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aubrey58lAuthor Commented:
First of all, I appologize for leaving you guys hanging like that, though it was unavoidable.  I do have the full version of Win98, but must make a boot disk, and this I will do shortly.  Again, please forgive me for the wait.
Thanks,
Aubrey
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aubrey58lAuthor Commented:
Adjusted points to 125
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MrbreezeCommented:
Oh now we see, it wasn't a general question but a unasked request for the details of how to do it.
Perhaps the question should have been posted more like this.
I would like to start from scratch and reformat my hard drive and install Win98. Could some one please give me detailed instructions on how to do this.
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aubrey58lAuthor Commented:
Dennis,
Thank you very much for the great help!  And to Mrbreeze, my appologies! am new to this nieghborhood. Guess I'll give it a go.
Have a wonderful evening.
Aubrey
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dew_associatesCommented:
Any time Aubrey!

Mrbreeze, and I quote, "I guess this means I will have to take it down to dos and reconfigure the entire system, but am unsure of the process.  Is this possible for a person without a great deal of this type experience?"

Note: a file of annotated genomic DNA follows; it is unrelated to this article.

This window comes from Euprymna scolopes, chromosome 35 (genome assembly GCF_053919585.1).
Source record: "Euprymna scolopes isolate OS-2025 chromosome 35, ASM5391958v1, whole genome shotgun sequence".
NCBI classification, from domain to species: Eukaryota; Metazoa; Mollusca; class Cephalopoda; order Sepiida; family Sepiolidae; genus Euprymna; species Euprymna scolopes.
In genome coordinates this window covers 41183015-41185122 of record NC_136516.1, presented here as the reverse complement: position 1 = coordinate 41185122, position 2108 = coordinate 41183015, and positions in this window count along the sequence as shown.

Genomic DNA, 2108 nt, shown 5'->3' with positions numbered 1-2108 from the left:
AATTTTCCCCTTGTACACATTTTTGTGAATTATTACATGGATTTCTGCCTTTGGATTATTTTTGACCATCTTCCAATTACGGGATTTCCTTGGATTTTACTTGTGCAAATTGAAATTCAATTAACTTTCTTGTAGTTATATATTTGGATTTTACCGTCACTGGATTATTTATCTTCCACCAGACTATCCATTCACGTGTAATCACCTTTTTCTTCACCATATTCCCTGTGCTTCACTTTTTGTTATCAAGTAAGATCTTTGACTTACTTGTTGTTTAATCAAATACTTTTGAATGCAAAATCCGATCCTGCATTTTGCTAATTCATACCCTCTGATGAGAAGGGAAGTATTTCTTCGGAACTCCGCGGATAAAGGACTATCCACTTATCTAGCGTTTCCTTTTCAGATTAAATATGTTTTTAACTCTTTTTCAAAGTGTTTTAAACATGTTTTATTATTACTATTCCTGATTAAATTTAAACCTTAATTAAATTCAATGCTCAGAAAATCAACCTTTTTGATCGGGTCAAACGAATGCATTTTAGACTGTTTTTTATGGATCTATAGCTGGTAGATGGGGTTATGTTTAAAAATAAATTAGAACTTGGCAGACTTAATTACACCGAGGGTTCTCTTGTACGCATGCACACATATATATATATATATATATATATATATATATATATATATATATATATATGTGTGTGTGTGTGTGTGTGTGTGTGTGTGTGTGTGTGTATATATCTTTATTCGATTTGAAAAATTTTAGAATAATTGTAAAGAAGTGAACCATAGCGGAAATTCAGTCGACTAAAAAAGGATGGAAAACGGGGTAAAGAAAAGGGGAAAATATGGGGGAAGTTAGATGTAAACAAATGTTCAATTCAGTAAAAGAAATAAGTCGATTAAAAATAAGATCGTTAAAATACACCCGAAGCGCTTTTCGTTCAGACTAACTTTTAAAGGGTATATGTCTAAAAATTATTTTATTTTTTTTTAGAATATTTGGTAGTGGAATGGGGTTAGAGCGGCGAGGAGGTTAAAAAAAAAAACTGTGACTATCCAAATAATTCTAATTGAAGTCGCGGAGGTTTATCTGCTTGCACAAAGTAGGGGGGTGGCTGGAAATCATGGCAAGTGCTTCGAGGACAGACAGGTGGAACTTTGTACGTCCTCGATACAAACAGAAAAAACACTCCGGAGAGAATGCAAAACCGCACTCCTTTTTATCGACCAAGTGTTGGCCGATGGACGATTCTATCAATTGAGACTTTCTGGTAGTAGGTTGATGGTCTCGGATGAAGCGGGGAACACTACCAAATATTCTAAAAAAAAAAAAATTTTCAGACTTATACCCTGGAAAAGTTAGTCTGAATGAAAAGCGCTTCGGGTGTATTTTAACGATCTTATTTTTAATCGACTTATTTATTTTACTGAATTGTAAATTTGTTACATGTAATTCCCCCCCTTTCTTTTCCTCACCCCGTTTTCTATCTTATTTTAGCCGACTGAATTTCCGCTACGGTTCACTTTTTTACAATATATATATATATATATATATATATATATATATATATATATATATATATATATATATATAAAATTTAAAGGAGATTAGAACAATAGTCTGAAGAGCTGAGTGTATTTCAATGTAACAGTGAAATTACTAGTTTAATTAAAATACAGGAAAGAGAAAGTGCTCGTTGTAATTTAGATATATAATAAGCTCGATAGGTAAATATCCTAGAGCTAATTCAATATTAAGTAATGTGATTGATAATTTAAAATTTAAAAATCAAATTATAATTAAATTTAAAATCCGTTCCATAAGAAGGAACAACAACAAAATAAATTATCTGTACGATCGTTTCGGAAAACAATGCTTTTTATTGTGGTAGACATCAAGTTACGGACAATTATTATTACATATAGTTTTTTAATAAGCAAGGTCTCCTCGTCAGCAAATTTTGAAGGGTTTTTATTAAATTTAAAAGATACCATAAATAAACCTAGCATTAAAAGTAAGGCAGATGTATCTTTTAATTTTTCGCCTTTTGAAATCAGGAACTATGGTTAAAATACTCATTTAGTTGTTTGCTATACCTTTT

Should I have merely stated, "no, you don't have to be a rocket scientist to do this"
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MrbreezeCommented:
Dennis,
"Mrbreeze, and I quote, "'I guess this means I will have to take it down to dos and reconfigure the entire system, but am unsure of the process.  Is this possible for a person without a great deal of this type experience?'"

Statement-'I guess this means I will have to take it down to dos and reconfigure the entire system, but am unsure of the process
Question-Is this possible for a person without a great deal of this type experience?'

" Should I have merely stated, "no, you don't have to be a rocket scientist to do this

The proper response would have been
"yes, you don't have to be a rocket scientist to do this

                          Mrbreeze